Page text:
The learned trial judge erred in law and fact when she failed to vigorously evaluate the evidence on record and thus erroneously finding
the accused guilt of the offence of defilement.
The learned trial judge erred in law and fact in failing to direct the jury and herself to approach the child’s evidence with
caution in the circumstances of the case.
The learned trial judge erred in law and fact alluding to the weaknesses of the defence case and thereby seemed to illegally shift
the evidential burden upon the appellant.
The learned trial judge erred in law and fact when she sentenced the appellant to twenty years imprisonment (Life imprisonment).”
Mr. Hassan Kamba, learned counsel for the appellant, argued all grounds separately beginning with ground 2. We shall handle grounds
2, 3 and 4 together as they are interrelated and concern the evaluation of the evidence. On grounds 2,3, and 4, counsel’s complaint
was that the learned trial judge did not properly evaluate the evidence. Counsel submitted that the prosecution evidence did not
prove that sexual intercourse had taken place. According to counsel, PW2 did not see the appellant having sexual intercourse with
the complainant. Besides, medical evidence did not prove that the complainant was defiled. He argued further that the complainant’s
evidence was valueless. Counsel criticised the learned judge for basing the conviction on the weakness of the defence rather than
the strength of the prosecution case.
Mr. Ahimbisibwe Harrison, learned Senior State Attorney, disagreed. He supported the trial judge’s finding that PW2 saw the
appellant committing the offence. It was broad day light and she must have seen what was happening. He submitted that medical evidence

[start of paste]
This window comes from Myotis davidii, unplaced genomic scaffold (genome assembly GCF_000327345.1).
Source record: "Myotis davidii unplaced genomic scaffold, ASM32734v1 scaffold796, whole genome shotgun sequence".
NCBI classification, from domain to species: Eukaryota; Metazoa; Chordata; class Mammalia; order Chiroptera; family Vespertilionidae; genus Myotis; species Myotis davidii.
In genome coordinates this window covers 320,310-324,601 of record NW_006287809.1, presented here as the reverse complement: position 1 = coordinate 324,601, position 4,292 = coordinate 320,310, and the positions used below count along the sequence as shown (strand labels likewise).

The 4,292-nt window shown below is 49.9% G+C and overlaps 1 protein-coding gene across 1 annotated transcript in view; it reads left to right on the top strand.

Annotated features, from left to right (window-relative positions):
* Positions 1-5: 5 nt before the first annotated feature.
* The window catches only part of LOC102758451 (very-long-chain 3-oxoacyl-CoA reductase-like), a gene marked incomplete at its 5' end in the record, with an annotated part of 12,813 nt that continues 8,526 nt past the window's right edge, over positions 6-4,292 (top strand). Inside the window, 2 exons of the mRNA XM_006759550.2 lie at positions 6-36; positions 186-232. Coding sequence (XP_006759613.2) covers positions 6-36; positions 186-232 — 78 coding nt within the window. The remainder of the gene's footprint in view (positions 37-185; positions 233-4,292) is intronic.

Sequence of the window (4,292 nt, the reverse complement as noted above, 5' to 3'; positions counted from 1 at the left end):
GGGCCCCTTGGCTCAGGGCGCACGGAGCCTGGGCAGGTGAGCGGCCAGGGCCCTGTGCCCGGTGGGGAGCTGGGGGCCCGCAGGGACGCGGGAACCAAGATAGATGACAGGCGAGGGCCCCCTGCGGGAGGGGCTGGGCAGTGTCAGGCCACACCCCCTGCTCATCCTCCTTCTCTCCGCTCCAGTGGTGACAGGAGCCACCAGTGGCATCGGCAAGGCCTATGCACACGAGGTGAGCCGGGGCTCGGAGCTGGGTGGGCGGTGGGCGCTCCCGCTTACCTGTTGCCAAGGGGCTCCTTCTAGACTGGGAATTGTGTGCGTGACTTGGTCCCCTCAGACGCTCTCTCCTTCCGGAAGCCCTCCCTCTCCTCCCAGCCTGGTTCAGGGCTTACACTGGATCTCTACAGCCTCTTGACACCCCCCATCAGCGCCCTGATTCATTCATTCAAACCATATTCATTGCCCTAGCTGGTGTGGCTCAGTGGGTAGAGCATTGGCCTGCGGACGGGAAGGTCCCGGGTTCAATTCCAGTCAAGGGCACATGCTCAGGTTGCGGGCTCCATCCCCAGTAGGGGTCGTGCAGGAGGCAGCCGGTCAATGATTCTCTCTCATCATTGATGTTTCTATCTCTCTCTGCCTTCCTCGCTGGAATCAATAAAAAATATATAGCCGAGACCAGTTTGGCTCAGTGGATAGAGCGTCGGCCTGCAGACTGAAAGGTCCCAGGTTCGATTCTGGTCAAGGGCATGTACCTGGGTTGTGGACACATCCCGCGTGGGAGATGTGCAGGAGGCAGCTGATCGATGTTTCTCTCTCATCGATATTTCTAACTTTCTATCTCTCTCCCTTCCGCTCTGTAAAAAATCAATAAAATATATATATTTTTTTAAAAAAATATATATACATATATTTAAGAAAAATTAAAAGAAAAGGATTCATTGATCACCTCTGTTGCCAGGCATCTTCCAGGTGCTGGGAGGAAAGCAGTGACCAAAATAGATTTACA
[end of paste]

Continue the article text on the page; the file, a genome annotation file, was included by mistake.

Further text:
supported her testimony. In counsel’s view, the prosecution evidence was sufficient to warrant the appellant’s conviction.
We note that the evidence to implicate the appellant was that of PW2. PW2 testified that she saw the appellant in the banana plantation
lying on top of the complainant. He was having sexual intercourse with her. The appellant had removed his trousers and the victim’s
dress was pushed up and her knickers were in her hands. The witness was about 10 metres from the place where the appellant and the
victim were. In our view, it is unbelievable that PW2 who was about 10 metres away from where the appellant and the complainant were
could see them having sex. In our view, although it was daytime, that action could not have been observed from that far. Besides,
the scene was in a banana plantation. We accept Mr. Kamba’s submission that medical evidence did not prove that sexual intercourse
had taken place. According to the medical evidence, the complainant’s hymen was not ruptured and there were no injuries on
her thighs, elbows or back. The report stated that there were signs of penetration but the doctor did not indicate to court what
those signs were. We are, therefore, unable to know the basis of the doctor’s opinion. An expert opinion as it is must be based
on scientific grounds. We can not base ourselves on a baseless opinion. The complainant’s unsworn testimony in court was as
“I am Betty Nakoma Eluzabeth. I don’t know my age. I go to school. I am in P.1 at Kakoma Primary School. I have seen him
but I have never seen him. That’s all.”
There was no cross-examination of this witness. In our opinion, the complainant’s evidence did not at all connect the appellant
to the offence. PW2’s testimony to the effect that the appellant gave the complainant two hundred shillings is hearsay. With
due respect, the learned trial judge, should not have relied on it.
The submission by appellant’s counsel that the learned trial judge based the appellant’s conviction on the weakness of
the defence case rather than the strength of the prosecution case is well taken. We have anxiously perused the record as indicated
above and we find that there is no evidence to prove that the offence was committed by the appellant. It is obvious from the judgement
that the learned trial judge, with due respect, concluded that the appellant was guilty of defilement based on the weakness of the
defence. For example, the learned judge found that the appellant was a liar because he stated on oath that he had forgotten the name of PW3 who took him to the last funeral
It is trite law that the prosecution has a duty to prove the case against the accused beyond reasonable doubt. The learned judge properly
stated that principle at the beginning of her judgement and in her direction to the assessors but did not, with due respect, apply
it to the instant appeal.
It was for the foregoing reasons that we allowed the appeal.